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Saturday, November 14, 2009

NPR's 'Impact of War' Series Highlights Work of Soldiers Project Founder Judith Broder

A head's up: Give today's NPR's Weekend Edition Saturday a listen.

Last week, NPR introduced its month long look at the impact of war on military families -- the spouses and kids and parents doing time stateside while their loved one is deployed overseas.

Part of NPR's larger Impact on War project, its goals are to support member stations in collecting and sharing local stories, and "give a voice to the struggles and the triumphs of not just the military brass but the boots on the ground...and those affected by their absence during deployment and in death."

This morning on Weekend Edition Saturday, Gloria Hillard will introduce listeners to Dr. Judith Broder, founder of The Soldiers Project and recent Purpose Prize winner:

Broder saw a play in Los Angeles called The Sand Storm: Stories from the Front. Written by a Marine, it featured monologues of those who served in Iraq and Afghanistan.

"The most horrifying aspect of it was the sense that I got that these were really just ordinary everyday guys, and they had seen things and done things that just shattered their whole sense of themselves," says Broder. "And that they would all need help."

That's when Broder, a clinical psychiatrist, put her retirement plans on hold and founded the Soldiers Project. It provides free counseling not only to service members returning from war — but to their families as well.

Today, the Soldiers Project has more than 200 licensed therapists nationwide — all volunteers who have received specialized training in everything from combat-related traumas to military culture.

Be sure to listen in this morning (full audio should be online by 12:00 p.m. EST at NPR).

In educational interest, article(s) quoted from extensively. on its Purpose Prize winner:

Broder created The Soldiers Project, which provides unlimited, free, confidential therapy to combat veterans. The program, unlike the U.S. Department of Veterans Affairs, also provides therapy for affected family members who request it.

The sessions aim to alleviate the behavioral problems that can result from combat trauma and address personal, moral, and spiritual crises that may follow grim wartime experiences or personal actions.

The Soldiers Project recruits volunteer therapists; gives them specialized training; and encourages conversations with troubled veterans and active-duty military personnel as well as their spouses, partners, parents, and other family members. Broder says the five-year-old program has a network of more than 200 volunteers, has treated more than 300 patients in the Los Angeles area, and is being replicated in other cities. ...

Although Broder, 69, knew very little about the military health system before she started The Soldiers Project, she knew enough about how people react to trauma to be convinced that with more than a million soldiers returning to their old lives - sometimes after multiple deployments - there would be a need for help. ...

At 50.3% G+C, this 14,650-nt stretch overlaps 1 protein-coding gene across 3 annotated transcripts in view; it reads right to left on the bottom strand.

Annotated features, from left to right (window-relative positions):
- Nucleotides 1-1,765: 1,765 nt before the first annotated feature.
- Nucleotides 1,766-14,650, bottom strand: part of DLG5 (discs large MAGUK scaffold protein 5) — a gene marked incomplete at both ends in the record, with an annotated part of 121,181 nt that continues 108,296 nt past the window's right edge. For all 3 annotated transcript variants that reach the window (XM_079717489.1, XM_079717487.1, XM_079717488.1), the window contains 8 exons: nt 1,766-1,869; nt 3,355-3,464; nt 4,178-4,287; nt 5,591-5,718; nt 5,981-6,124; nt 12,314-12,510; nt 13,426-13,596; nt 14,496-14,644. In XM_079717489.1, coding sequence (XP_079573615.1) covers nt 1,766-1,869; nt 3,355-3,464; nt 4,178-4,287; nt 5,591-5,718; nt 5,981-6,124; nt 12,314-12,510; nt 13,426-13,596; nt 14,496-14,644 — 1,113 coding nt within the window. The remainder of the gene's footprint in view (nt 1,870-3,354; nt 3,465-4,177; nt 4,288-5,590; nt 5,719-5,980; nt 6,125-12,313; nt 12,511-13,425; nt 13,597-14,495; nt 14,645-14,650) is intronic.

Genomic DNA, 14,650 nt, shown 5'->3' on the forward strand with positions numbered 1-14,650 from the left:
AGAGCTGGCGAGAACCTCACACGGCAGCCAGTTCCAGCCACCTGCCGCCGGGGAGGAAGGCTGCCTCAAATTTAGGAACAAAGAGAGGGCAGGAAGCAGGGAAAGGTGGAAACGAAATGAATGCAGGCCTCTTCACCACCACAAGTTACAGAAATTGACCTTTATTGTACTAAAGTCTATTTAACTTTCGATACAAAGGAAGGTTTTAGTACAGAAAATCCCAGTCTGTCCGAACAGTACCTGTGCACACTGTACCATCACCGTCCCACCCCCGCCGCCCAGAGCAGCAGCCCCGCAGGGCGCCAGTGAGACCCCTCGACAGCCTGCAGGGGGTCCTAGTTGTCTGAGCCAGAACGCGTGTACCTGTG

The Soldiers Project also puts intense effort into public education about the hidden wounds of war. Broder has spoken at churches, synagogues, Rotary clubs, and military family support groups - "anyone that would have me" - noting that reaching an age when she had satisfied her professional ambitions gave her the freedom to step outside her comfort zone. "Most of my career, I sat and listened. Suddenly, to publicize the project, I had to become a public speaker, and it turns out I'm pretty good at it."

To further build momentum, Broder organized two conferences exploring mental health care; the most recent one, in May, brought together soldiers, families, VA officials, and mental health professionals. And Broder is pushing to establish a presence at local community colleges, where many veterans are enrolled.

Yesterday, the series also included a brief interview with VA Secretary Erik Shinseki, who talked about a recent visit he had with just such veterans attending college.

As for The Soldiers Project, it continues to expand, reaching out to include four California cities as well as satellite offices in New York, Washington, New Jersey, and Illinois.

Alex Parker, Chicago Tribune:

The Soldiers Project has chapters in several cities, including a Chicago chapter begun in 2007 by Kate Schechter, a faculty member at the Institute for Clinical Social Work and the Rush University Medical College Department of Psychology.

"I realized that my students would be inheriting the problem of dealing with traumatized people their age, their peers, coming into the community," she said. "It was kind of a systemic vision of education for the next generation."

Although about 80 mental health professionals offer their services in the Chicago area, fewer than 20veterans have enrolled since the program began.

Outreach is difficult, said Schechter, because the volunteers have full caseloads at their private practices. Most veterans learn about the program through word of mouth, she said.

If you or others you may know are in need, contact Soldiers Project Chicago at

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